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Oklahoma Fracking Ban Would Stop Earthquakes

I know for many people here this seems like a radical idea, but the only way to bring an end to all these earthquakes in Oklahoma is to ban oil and gas companies from using the fracking process to extract fossil fuels in our state.

Obviously, the negative economic impact of prohibiting hydraulic fracturing, or “fracking,” would be immense here, but it might finally kickstart the state government into truly diversifying the local economy while doing what it’s supposed to do, which is protecting the safety of citizens and their property.

The major 4.3- and 4.2-magnitude earthquakes that recently rocked Edmond just north of Oklahoma City have brought the issue to the forefront. The Oklahoma Corporation Commission has tried to micromanage the problem, but we now know the fracking process has most likely reactivated a new fault line running from Edmond to downtown Oklahoma City. The lesson here is that Oklahoma, in a basic geological sense, is just not suited for fracking.

The major quakes are just beginning for the state’s most populous area. Get ready. It’s going to be intense. But if the state bans fracking, the quakes will stop. It’s a choice for voters or leavers.

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2015 Okie Funk In Review IV

Amnesty International Anti-Death Penalty Summit poster 2012

(This is the last of four posts containing excerpts from posts published on Okie Funk in 2015. It was an interesting but overall a somewhat turbulent political year in Oklahoma. Under Republican domination, for example, the state now faces a revenue failure and an approximately $1 billion budget shortfall for next fiscal year. I appreciate everyone who has followed this blog through the years, and I wish you a wonderful 2016.—Kurt Hochenauer)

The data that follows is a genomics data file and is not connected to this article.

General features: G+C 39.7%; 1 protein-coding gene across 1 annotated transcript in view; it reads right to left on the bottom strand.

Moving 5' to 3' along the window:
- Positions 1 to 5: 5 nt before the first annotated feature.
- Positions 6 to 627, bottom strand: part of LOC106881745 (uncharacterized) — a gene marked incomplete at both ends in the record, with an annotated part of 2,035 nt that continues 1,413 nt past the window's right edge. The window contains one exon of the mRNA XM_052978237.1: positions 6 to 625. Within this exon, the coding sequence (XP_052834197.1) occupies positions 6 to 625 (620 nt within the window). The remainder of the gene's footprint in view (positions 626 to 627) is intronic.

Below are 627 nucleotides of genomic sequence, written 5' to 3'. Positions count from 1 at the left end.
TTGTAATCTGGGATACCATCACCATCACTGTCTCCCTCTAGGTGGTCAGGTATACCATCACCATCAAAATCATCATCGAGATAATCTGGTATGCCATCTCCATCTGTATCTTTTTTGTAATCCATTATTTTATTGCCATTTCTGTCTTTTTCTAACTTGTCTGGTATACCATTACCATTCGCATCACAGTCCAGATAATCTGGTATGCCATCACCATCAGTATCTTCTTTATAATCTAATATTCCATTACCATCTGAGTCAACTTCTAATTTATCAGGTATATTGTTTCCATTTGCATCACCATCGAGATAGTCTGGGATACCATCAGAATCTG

Potassium In Large Quantities, October 9, 2015

“The active ingredient is potassium, which, when injected in large quantities, stops the heart . . .”—Gov. Mary Fallin, as quoted in The Oklahoman, October 9, 2015

In their relentless and ruthless quest to kill people, some state leaders here are obviously exposing the brutality and arbitrariness of the death penalty in this country.

Lethal injection was invented in Oklahoma and first legalized here, and this is where it’s eventually going to come to an end. Even the person who pushed for its legalization thinking he was ending gas chambers and electric chairs, the late Rev. Bill Wiseman, died in a 2007 place crash with tremendous regret over the issue.

The latest news is that the last inmate executed here, Charles Warner, was given a wrong drug in what state officials call “the protocol.” Warner was given potassium acetate instead of potassium chloride, which isn't an approved drug for lethal injection in Oklahoma. As he died on the gurney last January, he cried out, “My body is on fire.”

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2015 Okie Funk In Review III

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(This is the third of four posts containing excerpts from posts published on Okie Funk in 2015. It was an interesting but overall a somewhat turbulent political year in Oklahoma. Under Republican domination, for example, the state now faces a revenue failure and an approximately $1 billion budget shortfall for next fiscal year. I appreciate everyone who has followed this blog through the years, and I wish you a wonderful 2016.—Kurt Hochenauer)

Lankford Misses Mark In Planned Parenthood Speech, July 20, 2015

Our junior Oklahoma U.S. Senator James Lankford spoke on the Senate floor last Thursday about a sting video showing a Planned Parenthood executive supposedly talking rather bluntly about using aborted fetuses for medical research.

Obviously, Lankford, a Southern Baptist who is a social conservative in red-state Oklahoma, opposes abortion and gave a rather dramatic speech on the issue, mentioning proudly in a news release, “At the time of the speech, Lankford was the only Senator to speak on the floor about the Planned Parenthood video.”

But the video itself has come under fire for distortion with cherry-picked editing and slicing, though the organization has now released the entire video. No matter what you might think about the use of fetal tissue for research, it’s simply not right for a politically oriented organization to send undercover operatives to produce a video or story that obviously aims to support their agenda. This is unethical at worst, and at the very least, it’s not valuable for presenting an unbiased view of any political issue.

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